How to Protect & Establish Reliable Emergency Power and Avoid Costly Repairs


Large power generators are often used to supply emergency power when the loss of utility power is not acceptable and can mean the difference between life and death. Using basic generator protection with a circuit breaker is simply inadequate and does not provide the full range of protection. To ensure system reliability, prevent equipment damage, and avoid unnecessary repair costs, you should protect your generator against many of the most common problems, a list of which follows with recommended solutions.

Magnetic Core Saturation: Overexcitation occurs when the generator’s magnetic core becomes saturated. This results in stray flux being induced in nonlaminated components, causing equipment overheating. We recommend ANSI-24 protection using appropriate sensing instruments.

Voltage-Restrained Overcurrent Conditions: Uncleared system-side faults and severe faults close to the generator terminals can result in significant voltage drop and a rapid decrease in output current that could fall below rated load current. Such a condition can often go undetected using conventional means. We recommend ANSI-51V protection using appropriate sensing instruments.

Phase Unbalance & Negative Sequence Conditions: Negative-sequence current can be brought about due to unbalanced loads or unbalanced system faults. Negative-sequence currents rotate in the opposite direction of the power system, inducing a double-frequency surface current on the rotor, which can cause dangerously high equipment temperatures. We recommend ANSI-46 protection using appropriate sensing devices.

Loss of Prime Mover: Reverse power protection can be used to detect the loss of a generator's prime mover. If the energy supplied by the prime mover is cut-off while the generator is online, the generator will start to act as a synchronous motor, causing damage to the prime mover. We recommend ANSI-32R protection with appropriate sensing logic.

Loss of Excitation: Loss of excitation current causes the synchronous generator to act as an induction generator causing rotor speed increase, active power output decrease, and the absorption of VARS from the supply system. High currents are induced in the rotor and stator, and these high currents cause dangerous overheating in a very short time. We recommend ANSI-40 protection with appropriate instrument devices.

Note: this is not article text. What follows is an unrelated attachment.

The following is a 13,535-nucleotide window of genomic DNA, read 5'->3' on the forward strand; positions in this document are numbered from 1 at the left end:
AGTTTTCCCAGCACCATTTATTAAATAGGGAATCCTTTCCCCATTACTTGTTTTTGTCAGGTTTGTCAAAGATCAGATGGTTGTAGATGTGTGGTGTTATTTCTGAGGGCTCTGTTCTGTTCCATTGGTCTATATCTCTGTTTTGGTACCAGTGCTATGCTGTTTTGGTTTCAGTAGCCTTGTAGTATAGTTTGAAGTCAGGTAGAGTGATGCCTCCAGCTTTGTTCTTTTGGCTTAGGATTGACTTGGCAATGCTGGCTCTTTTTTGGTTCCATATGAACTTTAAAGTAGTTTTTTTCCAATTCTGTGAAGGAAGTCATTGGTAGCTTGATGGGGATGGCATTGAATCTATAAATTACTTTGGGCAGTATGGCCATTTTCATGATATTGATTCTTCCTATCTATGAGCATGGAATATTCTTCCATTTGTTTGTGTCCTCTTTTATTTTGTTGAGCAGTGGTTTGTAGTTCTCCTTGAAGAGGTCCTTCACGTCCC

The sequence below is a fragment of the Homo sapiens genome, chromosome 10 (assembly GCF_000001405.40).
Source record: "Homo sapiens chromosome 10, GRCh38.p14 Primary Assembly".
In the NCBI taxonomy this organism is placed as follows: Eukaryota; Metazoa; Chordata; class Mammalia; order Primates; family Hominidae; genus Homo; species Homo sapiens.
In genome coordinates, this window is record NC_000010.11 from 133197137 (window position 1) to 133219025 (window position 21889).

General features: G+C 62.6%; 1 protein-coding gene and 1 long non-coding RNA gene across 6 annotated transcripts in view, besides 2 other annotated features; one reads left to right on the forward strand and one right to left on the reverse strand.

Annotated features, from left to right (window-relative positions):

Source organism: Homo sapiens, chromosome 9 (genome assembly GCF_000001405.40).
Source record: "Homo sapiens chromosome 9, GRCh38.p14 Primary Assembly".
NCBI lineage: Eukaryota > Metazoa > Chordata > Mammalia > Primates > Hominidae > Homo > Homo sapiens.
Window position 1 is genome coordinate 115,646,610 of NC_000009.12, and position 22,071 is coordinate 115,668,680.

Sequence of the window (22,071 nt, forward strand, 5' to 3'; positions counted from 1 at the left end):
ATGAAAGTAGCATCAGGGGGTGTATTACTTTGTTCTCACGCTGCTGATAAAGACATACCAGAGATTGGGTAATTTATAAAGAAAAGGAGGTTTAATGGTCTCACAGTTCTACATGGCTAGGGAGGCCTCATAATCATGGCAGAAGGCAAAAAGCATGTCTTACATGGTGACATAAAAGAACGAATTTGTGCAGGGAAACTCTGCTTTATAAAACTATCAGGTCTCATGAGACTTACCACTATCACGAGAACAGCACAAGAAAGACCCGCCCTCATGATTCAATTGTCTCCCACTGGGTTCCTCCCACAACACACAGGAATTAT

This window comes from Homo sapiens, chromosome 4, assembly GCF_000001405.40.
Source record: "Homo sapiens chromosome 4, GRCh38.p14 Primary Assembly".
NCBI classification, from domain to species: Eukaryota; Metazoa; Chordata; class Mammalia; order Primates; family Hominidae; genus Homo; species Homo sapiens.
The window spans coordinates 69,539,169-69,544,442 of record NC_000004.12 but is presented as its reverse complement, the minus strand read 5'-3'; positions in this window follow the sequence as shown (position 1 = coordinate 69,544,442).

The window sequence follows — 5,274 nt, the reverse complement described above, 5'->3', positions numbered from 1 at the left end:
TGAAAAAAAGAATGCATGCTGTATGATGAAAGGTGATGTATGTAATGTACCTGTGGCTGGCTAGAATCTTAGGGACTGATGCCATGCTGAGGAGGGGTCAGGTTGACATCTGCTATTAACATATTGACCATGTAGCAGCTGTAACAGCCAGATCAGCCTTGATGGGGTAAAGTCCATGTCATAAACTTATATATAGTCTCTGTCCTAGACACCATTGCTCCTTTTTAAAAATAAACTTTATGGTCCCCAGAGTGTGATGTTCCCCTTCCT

Rotor Damage: Inadvertent energization can cause the generator to be energized from the supply side by an incorrectly-closed circuit breaker while the generator is out of service. Under this condition, the generator acts as an induction motor via the inadvertent current supply, inducing damaging high currents in the rotor. We recommend ANSI-50/27 protection using appropriate sensing logic.

Stator Coil Damage: Differential protection provides protection for internal faults within the stator windings of the generator’s alternator. An internal stator fault, unless quickly cleared by the protection system, can cause coil damage that necessitates complete equipment rehabilitation and rewinding. We recommend ANSI-87 protection using current-differential sensing.

Stator Iron Core Damage: Restricted earth fault protection provides sensitive protection against ground faults within the generator windings. A restricted earth fault can cause damage to the stator iron core laminations of the generator’s alternator. We recommend ANSI-87G protection to monitor zero-sequence currents via specialized sensing elements.

Shaft Torque Stress Damage: An out-of-step condition can occur when the generator loses synchronism with a collapsing electrical utility supply system. Such a condition results in damaging high peak currents, winding stresses, and high shaft torques on the generator. We recommend ANSI-78 protection using specialized instrument devices.

Protecting your electrical infrastructure makes financial and business sense. Large power generators are expensive and deserve to be protected as an investment, and in some cases, for the benefit of a critical process and life safety.

If you would like a free assessment of your existing power generation facilities, feel free to call me at (240) 582-3900 — Priyan De Silva, Helios Electric LLC.